Authenticity in Montana politics is as essential as a ten-gallon Stetson or bolo tie on the campaign trail. Relegated to the periphery of national politics for decades, the country’s fourth largest state appears set to decide the fortunes of a possible Democratic Senate majority. Incumbent Jon Tester from Big Sandy, a small farming community in the north-central plains, and Congressman Denny Rehberg, a denizen of Montana’s largest city, battle and continue to fight a proxy war waged by superstar donors and lobbyists for what, up until 2008, was a staunchly red state.
Montana often fails to conform to any set political designation. Women were first granted the right to vote in Montana in 1914, before universal suffrage was declared in 1920. Republican Jeanette Rankin became the first woman elected to Congress and famously cast the only votes against a declaration of war in 1918 and 1941. Despite relying heavily on natural resource extraction to further its economic fortunes, Montana included a guarantee for a healthy environment in its state constitution. Only once in the last ten elections did Montana vote for a Democrat (Bill Clinton in 1992), however Democrat Max Baucus, one of the longest-serving Senator’s, has been in office nearly 34 years.
These political peculiarities make for an uncertain electoral victory for either candidate. One of the few certainties throughout this campaign, however, has been its ugliness. With so much deemed at stake by party operatives in Washington, an inordinate of campaign money inundated the race as soon as Rehberg declared his candidacy. New Jersey Governor Chris Christie flew to Billings for a fundraiser, where he decried Tester, an organic Kamut farmer from a town with a population of less than 600, as inauthentic and phony. Almost every negative ad focusing on Tester is replete with a picture of Barack Obama, with whom he is closely allied.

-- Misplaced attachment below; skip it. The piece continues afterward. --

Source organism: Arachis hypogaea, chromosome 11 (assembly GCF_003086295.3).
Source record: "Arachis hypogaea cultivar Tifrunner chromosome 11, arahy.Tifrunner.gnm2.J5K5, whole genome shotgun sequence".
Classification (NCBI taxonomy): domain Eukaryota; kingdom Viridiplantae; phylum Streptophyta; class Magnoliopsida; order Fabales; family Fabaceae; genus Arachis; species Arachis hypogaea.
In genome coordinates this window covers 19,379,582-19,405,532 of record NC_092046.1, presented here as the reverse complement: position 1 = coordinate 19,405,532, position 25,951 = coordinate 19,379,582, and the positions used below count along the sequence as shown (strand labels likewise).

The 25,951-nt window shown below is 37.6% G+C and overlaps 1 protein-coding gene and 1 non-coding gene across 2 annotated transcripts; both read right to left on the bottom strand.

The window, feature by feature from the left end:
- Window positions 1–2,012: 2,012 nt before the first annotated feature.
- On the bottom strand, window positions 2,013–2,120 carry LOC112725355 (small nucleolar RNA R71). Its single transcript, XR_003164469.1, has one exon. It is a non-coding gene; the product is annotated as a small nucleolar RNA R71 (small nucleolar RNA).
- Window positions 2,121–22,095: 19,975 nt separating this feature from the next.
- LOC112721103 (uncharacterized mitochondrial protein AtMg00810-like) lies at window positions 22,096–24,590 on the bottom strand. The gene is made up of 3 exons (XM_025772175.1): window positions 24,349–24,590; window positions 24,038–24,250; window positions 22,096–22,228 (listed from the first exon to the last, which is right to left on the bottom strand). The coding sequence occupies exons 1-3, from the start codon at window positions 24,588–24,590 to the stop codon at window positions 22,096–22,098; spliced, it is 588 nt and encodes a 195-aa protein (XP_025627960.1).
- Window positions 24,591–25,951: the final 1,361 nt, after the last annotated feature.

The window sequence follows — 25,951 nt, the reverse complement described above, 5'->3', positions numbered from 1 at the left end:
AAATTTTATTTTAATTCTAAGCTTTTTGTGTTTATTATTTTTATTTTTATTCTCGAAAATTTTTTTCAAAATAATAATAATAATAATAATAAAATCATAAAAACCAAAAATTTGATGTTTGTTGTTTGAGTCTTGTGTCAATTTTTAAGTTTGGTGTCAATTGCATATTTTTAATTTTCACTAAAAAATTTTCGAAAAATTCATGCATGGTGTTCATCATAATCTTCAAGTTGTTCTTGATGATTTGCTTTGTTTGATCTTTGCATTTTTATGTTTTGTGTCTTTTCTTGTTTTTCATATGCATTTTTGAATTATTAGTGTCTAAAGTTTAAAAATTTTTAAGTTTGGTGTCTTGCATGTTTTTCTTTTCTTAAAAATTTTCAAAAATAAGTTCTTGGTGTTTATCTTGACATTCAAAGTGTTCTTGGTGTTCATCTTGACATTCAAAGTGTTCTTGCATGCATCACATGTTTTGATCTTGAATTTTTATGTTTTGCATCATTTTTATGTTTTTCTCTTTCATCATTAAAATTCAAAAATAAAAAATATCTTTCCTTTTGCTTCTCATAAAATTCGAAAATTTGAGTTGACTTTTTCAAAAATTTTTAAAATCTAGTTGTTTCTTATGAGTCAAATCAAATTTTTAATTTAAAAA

Tester relies heavily on the Democratic base support, in Montana’s case, the high population areas of Missoula (home of the University of Montana) and the union, mining-rich city of Butte. Rehberg is blessed with a much easier path to victory. His supporters dot the farm and ranchlands of Eastern Montana, like red barns in an unimaginably beautiful and equally vast landscape. Democratic support remains checkered throughout the state, with several historically Republican counties flipping for Tester in 2008, when he defeated Conrad Burns of Jack Abramoff infamy.
Like a portrait of a Montana summer sunset, this election has been dazzling and breathtaking at moments. Crowds flocked to the University’s Adams Center to watch Pearl Jam (bassist Jeff Ament grew up down the road from Tester in Big Sandy) for a fundraiser. Big Republican figureheads poured into the state this summer, decrying big government Democrats even as the Forest Service and Department of Agriculture’s forest fighting crews battled flames across the state.
Just like the main conservative narrative across the country, the message of the Republicans in Montana has been to confuse, confound, and conflate. Thus far, it has succeeded. The race remains a dead heat heading into the last week. Tester, who fashions himself more of a farmer than politician, faces a fight for his political life. Rehberg, a real estate tycoon and faux rancher, desperately wants to return to a Washington he so cynically and derisorily derides on the well-worn campaign trail across the savagely beautiful and stunningly complex Montana canvas.